Brow Beat

You’re Doing It Wrong: Risotto

Mushroom and Pea Risotto

Juliana Jiménez Jaramillo for Slate

For the longest time, I loathed making risotto. It wasn’t that I found it difficult—stirring, the primary activity required by risotto recipes, is not exactly rocket science. It was that the rice seemed to take so long to get tender, if it ever got tender at all. No matter how much stock I added, and no matter how long I stirred and simmered the rice, I always seemed to end up with hard, chalky grains that stuck between the cusps of my teeth.


Reader, I was doing it wrong. My mistakes were twofold. The first, and most important, was setting the heat too high. Making risotto requires sautéing arborio rice in butter or oil—with onions or shallots and sometimes other vegetables—and then gradually stirring in stock, waiting for each addition to be absorbed into the rice before adding the next. This slow, deliberate process simultaneously suffuses the rice with flavor and coaxes the starch out of it, giving the dish its signature creaminess. But if the heat’s too high, the liquid will evaporate instead of being sopped up by the rice, stymieing your efforts to get dinner on the table in a reasonable amount of time.


Instead, keep the heat somewhere between medium-low and medium—just high enough so the stock bubbles gently when you’re not stirring. Also, before you start, take note of the expiration date on your rice package—older rice tender to be drier and consequently takes longer to become tender.


My second mistake was expecting the rice to turn out perfectly soft. Risotto should be al dente, like pasta, with each grain offering a little resistance to your teeth. It is not some sort of savory rice pudding, mushy and fatty. And in the interest of avoiding the pudding zone, I prefer to keep the dairy content of my risotto in check, using olive oil instead of butter and not going completely overboard with high-fat cheese. You must add at least some Parmesan, but you should balance it out with soft, relatively lean goat cheese, which makes risotto silky and tangy rather than sticky and overly rich.

Because the splash-and-stir technique required for risotto doesn’t line up exactly with most conventional cooking techniques, it can be tricky to decide what vegetables to add to it, and when. Mushrooms are a no-brainer because they’re the Jimmy Buffett of the produce aisle, superbly laid-back. You can simmer them with rice for five minutes or two hours, and their texture won’t suffer one bit. Peas are another good risotto add-in, for the opposite reason: They take only a few minutes to cook through, so you can just throw them into the pot once the rice is already done.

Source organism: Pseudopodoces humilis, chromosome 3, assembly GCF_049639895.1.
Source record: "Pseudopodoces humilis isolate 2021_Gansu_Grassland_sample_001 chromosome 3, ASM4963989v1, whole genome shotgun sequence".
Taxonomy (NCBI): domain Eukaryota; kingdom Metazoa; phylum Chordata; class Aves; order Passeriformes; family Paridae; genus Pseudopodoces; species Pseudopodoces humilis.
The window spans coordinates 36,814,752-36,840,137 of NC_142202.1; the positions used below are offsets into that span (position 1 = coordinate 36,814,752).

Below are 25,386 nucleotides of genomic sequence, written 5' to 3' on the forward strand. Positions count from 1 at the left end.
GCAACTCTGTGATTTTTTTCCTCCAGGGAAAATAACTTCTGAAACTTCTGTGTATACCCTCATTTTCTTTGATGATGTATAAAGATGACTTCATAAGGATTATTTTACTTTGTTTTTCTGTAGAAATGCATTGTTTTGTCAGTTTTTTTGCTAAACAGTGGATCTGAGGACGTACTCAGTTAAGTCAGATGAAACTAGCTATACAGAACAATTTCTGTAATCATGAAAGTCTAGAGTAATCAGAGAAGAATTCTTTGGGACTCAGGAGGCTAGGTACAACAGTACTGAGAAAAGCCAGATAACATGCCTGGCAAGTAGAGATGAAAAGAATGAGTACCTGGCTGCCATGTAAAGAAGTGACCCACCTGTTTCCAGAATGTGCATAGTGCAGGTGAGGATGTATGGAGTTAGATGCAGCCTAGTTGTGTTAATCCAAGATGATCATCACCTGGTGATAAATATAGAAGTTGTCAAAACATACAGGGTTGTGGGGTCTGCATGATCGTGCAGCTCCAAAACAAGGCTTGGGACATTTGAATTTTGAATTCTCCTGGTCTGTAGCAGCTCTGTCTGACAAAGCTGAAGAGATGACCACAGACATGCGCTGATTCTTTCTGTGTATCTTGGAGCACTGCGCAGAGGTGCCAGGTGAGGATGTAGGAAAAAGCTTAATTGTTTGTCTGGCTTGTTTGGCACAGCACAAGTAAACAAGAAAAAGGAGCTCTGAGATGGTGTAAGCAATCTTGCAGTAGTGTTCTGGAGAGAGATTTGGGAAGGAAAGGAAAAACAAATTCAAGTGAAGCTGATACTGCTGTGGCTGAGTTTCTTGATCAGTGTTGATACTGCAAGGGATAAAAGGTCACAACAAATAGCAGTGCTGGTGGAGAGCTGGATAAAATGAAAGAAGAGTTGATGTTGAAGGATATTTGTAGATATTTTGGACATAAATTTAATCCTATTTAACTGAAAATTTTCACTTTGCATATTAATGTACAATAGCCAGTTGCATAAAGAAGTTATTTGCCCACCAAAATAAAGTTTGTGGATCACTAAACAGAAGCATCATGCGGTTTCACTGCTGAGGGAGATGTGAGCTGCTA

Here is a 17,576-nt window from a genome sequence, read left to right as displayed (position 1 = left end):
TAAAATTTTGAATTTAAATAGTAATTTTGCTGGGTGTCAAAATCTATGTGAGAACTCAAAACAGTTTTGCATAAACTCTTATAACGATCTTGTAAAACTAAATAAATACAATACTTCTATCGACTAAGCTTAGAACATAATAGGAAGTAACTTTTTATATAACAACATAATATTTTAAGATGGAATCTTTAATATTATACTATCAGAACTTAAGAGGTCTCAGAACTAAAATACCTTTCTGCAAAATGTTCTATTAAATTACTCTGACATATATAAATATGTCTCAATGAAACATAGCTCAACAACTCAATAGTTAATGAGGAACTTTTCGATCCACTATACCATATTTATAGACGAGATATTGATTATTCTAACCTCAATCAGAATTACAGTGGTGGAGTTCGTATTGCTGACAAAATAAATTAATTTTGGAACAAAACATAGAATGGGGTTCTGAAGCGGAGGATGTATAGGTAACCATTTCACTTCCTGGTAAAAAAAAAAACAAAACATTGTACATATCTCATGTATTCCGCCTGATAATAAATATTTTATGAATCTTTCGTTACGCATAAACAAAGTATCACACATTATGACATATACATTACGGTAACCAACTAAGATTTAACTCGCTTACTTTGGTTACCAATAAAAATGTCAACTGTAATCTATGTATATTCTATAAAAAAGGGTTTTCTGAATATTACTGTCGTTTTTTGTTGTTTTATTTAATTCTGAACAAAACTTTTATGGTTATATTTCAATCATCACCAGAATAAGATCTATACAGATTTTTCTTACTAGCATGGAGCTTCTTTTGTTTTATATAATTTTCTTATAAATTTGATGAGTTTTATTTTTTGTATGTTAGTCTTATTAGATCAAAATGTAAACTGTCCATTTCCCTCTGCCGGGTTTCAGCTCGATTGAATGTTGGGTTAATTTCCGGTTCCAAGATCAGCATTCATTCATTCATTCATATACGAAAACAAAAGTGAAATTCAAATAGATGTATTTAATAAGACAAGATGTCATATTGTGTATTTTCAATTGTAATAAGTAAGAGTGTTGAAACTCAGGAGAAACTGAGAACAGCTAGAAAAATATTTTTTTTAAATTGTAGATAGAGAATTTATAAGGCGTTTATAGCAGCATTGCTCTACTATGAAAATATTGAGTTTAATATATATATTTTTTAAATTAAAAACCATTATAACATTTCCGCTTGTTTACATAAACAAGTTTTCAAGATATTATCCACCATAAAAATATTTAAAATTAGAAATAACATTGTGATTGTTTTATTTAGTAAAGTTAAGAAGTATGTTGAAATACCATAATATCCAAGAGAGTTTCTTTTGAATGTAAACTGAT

You can of course skip these additions and keep risotto simple—to use as a pillow for pork tenderloin, perhaps—but you must not neglect one final addition: lemon. It’s well established that lemon is a universally useful seasoning, but nowhere is it more useful than in risotto, where it singlehandedly keeps wonderfully rich risotto from becoming excessively heavy.


Mushroom and Pea Risotto
Yield: 6 servings
Time: About 1 hour

6 cups vegetable, chicken, or mushroom stock
6 tablespoons extra-virgin olive oil
2 large shallots, chopped
12 ounces fresh mushrooms, preferably a mixture, trimmed and thinly sliced
Salt and black pepper
1½ cups arborio rice
½ cup dry white wine
1 cup fresh or frozen peas
4 ounces goat cheese
½ cup grated Parmesan cheese
½ cup chopped fresh parsley, plus more for garnish
Zest and juice of ½ lemon


1. Put the stock in a medium pot over low heat. Meanwhile, put 4 tablespoons (¼ cup) of the olive oil in a large pot over medium heat. When it’s hot, add the shallots and cook, stirring occasionally, until they begin to soften, about 5 minutes. Add the mushrooms and season with salt and pepper. Cook, stirring occasionally, until all the mushrooms’ liquid has evaporated, 8 to 10 minutes.


2. Add the rice and stir until it dries out and begins to stick together, about 5 minutes. Add the wine and cook, stirring once or twice, until it’s mostly absorbed into the rice. Begin adding the warm stock, about ½ cup at a time, waiting until each addition is mostly absorbed into the rice before adding the next. Stir frequently, and adjust the heat so the liquid simmers gently.


3. When the rice is plump and tender, after about 30 minutes of adding the stock, add the peas along with an additional 1 cup stock or water and cook, stirring frequently, until they’re tender, 7 to 10 minutes. Turn the heat to low and stir in the goat cheese and Parmesan cheese. Turn off the heat and stir in the remaining 2 tablespoons olive oil, the parsley, and the lemon zest and juice. Taste and adjust the seasoning, and serve hot, garnished with additional parsley. (Store leftover risotto in an airtight container in the refrigerator for up to a few days.)

Previously in You’re Doing It Wrong:
Pork Tenderloin
Tomato Sauce